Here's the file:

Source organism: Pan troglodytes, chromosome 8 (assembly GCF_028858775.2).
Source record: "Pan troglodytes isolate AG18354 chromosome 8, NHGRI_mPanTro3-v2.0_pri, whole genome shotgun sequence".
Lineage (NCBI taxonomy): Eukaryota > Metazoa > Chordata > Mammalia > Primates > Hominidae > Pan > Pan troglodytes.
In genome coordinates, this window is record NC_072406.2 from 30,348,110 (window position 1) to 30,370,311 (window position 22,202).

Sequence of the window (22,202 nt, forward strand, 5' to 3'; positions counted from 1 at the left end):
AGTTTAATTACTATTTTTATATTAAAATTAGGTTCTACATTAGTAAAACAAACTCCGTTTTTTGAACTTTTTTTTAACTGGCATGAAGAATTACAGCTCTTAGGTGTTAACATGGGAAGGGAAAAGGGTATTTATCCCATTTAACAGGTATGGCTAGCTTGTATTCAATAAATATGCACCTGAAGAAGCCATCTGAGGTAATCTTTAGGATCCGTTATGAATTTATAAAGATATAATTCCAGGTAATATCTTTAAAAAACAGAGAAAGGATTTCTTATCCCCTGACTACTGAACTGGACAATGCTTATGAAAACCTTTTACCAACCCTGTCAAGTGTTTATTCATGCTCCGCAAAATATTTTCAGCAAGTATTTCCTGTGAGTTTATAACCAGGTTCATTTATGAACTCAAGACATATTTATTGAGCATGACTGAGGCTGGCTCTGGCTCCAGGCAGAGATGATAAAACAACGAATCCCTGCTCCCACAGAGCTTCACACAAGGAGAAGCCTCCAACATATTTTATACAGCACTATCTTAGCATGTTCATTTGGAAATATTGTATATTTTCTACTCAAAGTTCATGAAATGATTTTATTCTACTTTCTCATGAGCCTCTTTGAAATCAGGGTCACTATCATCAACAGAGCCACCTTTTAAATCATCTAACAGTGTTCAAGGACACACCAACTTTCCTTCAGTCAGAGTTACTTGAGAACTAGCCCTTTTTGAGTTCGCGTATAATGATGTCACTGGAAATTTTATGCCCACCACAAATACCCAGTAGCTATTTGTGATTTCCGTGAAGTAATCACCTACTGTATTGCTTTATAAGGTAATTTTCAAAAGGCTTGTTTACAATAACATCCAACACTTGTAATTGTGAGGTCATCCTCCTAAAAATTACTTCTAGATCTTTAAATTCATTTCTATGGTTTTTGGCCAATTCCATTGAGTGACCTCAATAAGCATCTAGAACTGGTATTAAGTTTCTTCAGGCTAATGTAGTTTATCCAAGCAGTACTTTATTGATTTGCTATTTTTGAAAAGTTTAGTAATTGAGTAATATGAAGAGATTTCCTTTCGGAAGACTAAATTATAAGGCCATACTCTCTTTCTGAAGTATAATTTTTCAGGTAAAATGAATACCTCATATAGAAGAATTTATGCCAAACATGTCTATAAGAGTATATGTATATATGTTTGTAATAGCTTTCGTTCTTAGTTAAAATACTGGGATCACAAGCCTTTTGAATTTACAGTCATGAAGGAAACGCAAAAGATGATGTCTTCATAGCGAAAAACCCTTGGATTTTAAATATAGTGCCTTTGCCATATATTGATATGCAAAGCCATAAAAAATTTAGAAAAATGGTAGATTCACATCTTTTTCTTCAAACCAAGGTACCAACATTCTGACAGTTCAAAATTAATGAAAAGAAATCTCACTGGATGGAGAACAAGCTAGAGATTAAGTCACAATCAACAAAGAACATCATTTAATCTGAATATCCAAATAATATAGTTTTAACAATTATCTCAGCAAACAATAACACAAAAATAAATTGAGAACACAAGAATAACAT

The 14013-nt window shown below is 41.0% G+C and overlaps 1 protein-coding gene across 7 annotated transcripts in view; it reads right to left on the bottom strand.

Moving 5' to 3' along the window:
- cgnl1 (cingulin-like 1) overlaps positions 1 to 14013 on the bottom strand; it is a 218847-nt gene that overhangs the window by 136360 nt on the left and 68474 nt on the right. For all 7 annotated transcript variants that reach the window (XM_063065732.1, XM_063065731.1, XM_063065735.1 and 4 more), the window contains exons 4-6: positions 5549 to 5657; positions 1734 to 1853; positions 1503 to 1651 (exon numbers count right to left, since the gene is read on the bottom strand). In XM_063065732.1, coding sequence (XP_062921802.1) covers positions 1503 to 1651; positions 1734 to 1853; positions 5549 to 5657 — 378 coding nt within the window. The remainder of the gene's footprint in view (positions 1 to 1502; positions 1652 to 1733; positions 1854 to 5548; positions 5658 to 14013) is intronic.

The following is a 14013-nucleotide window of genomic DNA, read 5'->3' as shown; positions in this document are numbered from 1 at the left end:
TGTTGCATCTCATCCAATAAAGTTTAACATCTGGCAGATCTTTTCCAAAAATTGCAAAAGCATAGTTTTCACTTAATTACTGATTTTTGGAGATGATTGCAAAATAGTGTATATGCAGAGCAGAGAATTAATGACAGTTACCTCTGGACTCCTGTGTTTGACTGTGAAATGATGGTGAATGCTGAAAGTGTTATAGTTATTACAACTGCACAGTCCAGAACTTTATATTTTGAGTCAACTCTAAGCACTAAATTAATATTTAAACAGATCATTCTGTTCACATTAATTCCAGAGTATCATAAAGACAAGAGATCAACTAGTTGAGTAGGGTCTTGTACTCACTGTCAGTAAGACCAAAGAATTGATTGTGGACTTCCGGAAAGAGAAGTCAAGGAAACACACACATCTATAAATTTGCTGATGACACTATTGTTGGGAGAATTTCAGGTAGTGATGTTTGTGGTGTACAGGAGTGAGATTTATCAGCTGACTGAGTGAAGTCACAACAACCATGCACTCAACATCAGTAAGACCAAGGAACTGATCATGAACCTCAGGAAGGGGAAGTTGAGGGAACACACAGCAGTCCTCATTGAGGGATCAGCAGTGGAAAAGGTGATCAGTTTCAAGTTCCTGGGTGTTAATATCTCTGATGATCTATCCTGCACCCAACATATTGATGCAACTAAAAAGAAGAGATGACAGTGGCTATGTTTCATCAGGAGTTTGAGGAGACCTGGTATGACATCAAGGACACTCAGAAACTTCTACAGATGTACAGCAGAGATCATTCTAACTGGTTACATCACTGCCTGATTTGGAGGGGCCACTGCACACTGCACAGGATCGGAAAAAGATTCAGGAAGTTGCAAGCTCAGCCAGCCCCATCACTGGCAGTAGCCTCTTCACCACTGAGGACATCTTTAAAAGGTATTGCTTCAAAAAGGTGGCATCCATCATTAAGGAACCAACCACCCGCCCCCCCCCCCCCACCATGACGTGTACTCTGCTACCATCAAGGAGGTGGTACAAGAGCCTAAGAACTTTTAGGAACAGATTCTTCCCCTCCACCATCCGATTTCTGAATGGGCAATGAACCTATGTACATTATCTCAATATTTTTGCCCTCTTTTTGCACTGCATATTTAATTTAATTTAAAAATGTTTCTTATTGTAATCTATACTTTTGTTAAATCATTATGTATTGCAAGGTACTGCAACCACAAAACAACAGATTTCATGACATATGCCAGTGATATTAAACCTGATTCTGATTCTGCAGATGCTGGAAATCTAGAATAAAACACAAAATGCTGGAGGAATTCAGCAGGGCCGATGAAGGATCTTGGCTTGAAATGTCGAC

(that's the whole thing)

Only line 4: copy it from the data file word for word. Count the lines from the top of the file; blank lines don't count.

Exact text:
In genome coordinates, this window is record NC_072406.2 from 30,348,110 (window position 1) to 30,370,311 (window position 22,202).